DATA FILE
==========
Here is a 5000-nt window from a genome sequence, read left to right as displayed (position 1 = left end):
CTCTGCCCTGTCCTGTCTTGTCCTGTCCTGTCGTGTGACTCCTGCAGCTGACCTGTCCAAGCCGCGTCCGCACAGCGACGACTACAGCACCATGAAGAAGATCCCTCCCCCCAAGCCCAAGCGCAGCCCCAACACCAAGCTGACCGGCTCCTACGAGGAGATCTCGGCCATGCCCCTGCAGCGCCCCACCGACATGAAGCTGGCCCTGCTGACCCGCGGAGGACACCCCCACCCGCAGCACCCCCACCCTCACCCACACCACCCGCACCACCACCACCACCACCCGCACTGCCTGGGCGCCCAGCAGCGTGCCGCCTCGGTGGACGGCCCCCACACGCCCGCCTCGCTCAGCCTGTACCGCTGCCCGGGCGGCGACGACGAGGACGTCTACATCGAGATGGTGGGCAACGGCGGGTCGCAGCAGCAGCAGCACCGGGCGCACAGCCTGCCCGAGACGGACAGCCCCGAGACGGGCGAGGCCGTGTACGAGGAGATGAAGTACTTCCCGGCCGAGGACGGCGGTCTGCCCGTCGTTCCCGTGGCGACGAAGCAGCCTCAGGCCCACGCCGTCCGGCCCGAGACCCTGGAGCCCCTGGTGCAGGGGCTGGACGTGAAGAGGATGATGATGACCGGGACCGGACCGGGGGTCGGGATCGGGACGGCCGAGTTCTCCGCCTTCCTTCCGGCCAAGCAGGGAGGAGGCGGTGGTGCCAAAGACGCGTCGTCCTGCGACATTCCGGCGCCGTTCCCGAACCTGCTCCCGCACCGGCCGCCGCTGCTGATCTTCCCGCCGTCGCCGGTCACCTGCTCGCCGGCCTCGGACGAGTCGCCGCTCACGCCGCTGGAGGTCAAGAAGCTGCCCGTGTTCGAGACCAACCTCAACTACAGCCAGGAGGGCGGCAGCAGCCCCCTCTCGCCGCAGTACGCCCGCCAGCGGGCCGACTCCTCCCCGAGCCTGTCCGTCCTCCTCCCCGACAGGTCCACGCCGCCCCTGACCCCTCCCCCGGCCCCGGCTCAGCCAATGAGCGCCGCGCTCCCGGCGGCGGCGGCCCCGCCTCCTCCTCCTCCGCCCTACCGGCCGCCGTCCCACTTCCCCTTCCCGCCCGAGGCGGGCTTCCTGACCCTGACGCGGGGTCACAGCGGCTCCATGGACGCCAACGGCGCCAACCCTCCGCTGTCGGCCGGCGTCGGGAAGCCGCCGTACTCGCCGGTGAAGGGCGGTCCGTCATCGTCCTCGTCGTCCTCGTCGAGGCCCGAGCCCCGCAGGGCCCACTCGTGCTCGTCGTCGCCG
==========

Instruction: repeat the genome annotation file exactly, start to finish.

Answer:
Here is a 5000-nt window from a genome sequence, read left to right as displayed (position 1 = left end):
CTCTGCCCTGTCCTGTCTTGTCCTGTCCTGTCGTGTGACTCCTGCAGCTGACCTGTCCAAGCCGCGTCCGCACAGCGACGACTACAGCACCATGAAGAAGATCCCTCCCCCCAAGCCCAAGCGCAGCCCCAACACCAAGCTGACCGGCTCCTACGAGGAGATCTCGGCCATGCCCCTGCAGCGCCCCACCGACATGAAGCTGGCCCTGCTGACCCGCGGAGGACACCCCCACCCGCAGCACCCCCACCCTCACCCACACCACCCGCACCACCACCACCACCACCCGCACTGCCTGGGCGCCCAGCAGCGTGCCGCCTCGGTGGACGGCCCCCACACGCCCGCCTCGCTCAGCCTGTACCGCTGCCCGGGCGGCGACGACGAGGACGTCTACATCGAGATGGTGGGCAACGGCGGGTCGCAGCAGCAGCAGCACCGGGCGCACAGCCTGCCCGAGACGGACAGCCCCGAGACGGGCGAGGCCGTGTACGAGGAGATGAAGTACTTCCCGGCCGAGGACGGCGGTCTGCCCGTCGTTCCCGTGGCGACGAAGCAGCCTCAGGCCCACGCCGTCCGGCCCGAGACCCTGGAGCCCCTGGTGCAGGGGCTGGACGTGAAGAGGATGATGATGACCGGGACCGGACCGGGGGTCGGGATCGGGACGGCCGAGTTCTCCGCCTTCCTTCCGGCCAAGCAGGGAGGAGGCGGTGGTGCCAAAGACGCGTCGTCCTGCGACATTCCGGCGCCGTTCCCGAACCTGCTCCCGCACCGGCCGCCGCTGCTGATCTTCCCGCCGTCGCCGGTCACCTGCTCGCCGGCCTCGGACGAGTCGCCGCTCACGCCGCTGGAGGTCAAGAAGCTGCCCGTGTTCGAGACCAACCTCAACTACAGCCAGGAGGGCGGCAGCAGCCCCCTCTCGCCGCAGTACGCCCGCCAGCGGGCCGACTCCTCCCCGAGCCTGTCCGTCCTCCTCCCCGACAGGTCCACGCCGCCCCTGACCCCTCCCCCGGCCCCGGCTCAGCCAATGAGCGCCGCGCTCCCGGCGGCGGCGGCCCCGCCTCCTCCTCCTCCGCCCTACCGGCCGCCGTCCCACTTCCCCTTCCCGCCCGAGGCGGGCTTCCTGACCCTGACGCGGGGTCACAGCGGCTCCATGGACGCCAACGGCGCCAACCCTCCGCTGTCGGCCGGCGTCGGGAAGCCGCCGTACTCGCCGGTGAAGGGCGGTCCGTCATCGTCCTCGTCGTCCTCGTCGAGGCCCGAGCCCCGCAGGGCCCACTCGTGCTCGTCGTCGCCG